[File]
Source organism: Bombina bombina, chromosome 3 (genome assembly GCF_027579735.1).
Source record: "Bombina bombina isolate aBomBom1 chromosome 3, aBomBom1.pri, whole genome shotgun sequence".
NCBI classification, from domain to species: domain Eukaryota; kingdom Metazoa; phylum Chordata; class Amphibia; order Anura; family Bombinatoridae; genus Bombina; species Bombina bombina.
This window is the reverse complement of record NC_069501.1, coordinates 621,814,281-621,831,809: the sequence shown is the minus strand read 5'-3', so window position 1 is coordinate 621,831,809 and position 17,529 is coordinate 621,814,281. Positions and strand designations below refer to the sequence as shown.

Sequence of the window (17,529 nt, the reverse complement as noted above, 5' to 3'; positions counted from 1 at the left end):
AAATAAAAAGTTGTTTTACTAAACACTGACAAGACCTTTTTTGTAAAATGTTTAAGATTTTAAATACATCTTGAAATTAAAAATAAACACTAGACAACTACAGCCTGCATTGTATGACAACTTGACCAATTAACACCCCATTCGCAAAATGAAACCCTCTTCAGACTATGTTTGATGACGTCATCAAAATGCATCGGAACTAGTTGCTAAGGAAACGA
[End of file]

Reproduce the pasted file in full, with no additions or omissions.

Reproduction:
Source organism: Bombina bombina, chromosome 3 (genome assembly GCF_027579735.1).
Source record: "Bombina bombina isolate aBomBom1 chromosome 3, aBomBom1.pri, whole genome shotgun sequence".
NCBI classification, from domain to species: domain Eukaryota; kingdom Metazoa; phylum Chordata; class Amphibia; order Anura; family Bombinatoridae; genus Bombina; species Bombina bombina.
This window is the reverse complement of record NC_069501.1, coordinates 621,814,281-621,831,809: the sequence shown is the minus strand read 5'-3', so window position 1 is coordinate 621,831,809 and position 17,529 is coordinate 621,814,281. Positions and strand designations below refer to the sequence as shown.

Sequence of the window (17,529 nt, the reverse complement as noted above, 5' to 3'; positions counted from 1 at the left end):
AAATAAAAAGTTGTTTTACTAAACACTGACAAGACCTTTTTTGTAAAATGTTTAAGATTTTAAATACATCTTGAAATTAAAAATAAACACTAGACAACTACAGCCTGCATTGTATGACAACTTGACCAATTAACACCCCATTCGCAAAATGAAACCCTCTTCAGACTATGTTTGATGACGTCATCAAAATGCATCGGAACTAGTTGCTAAGGAAACGA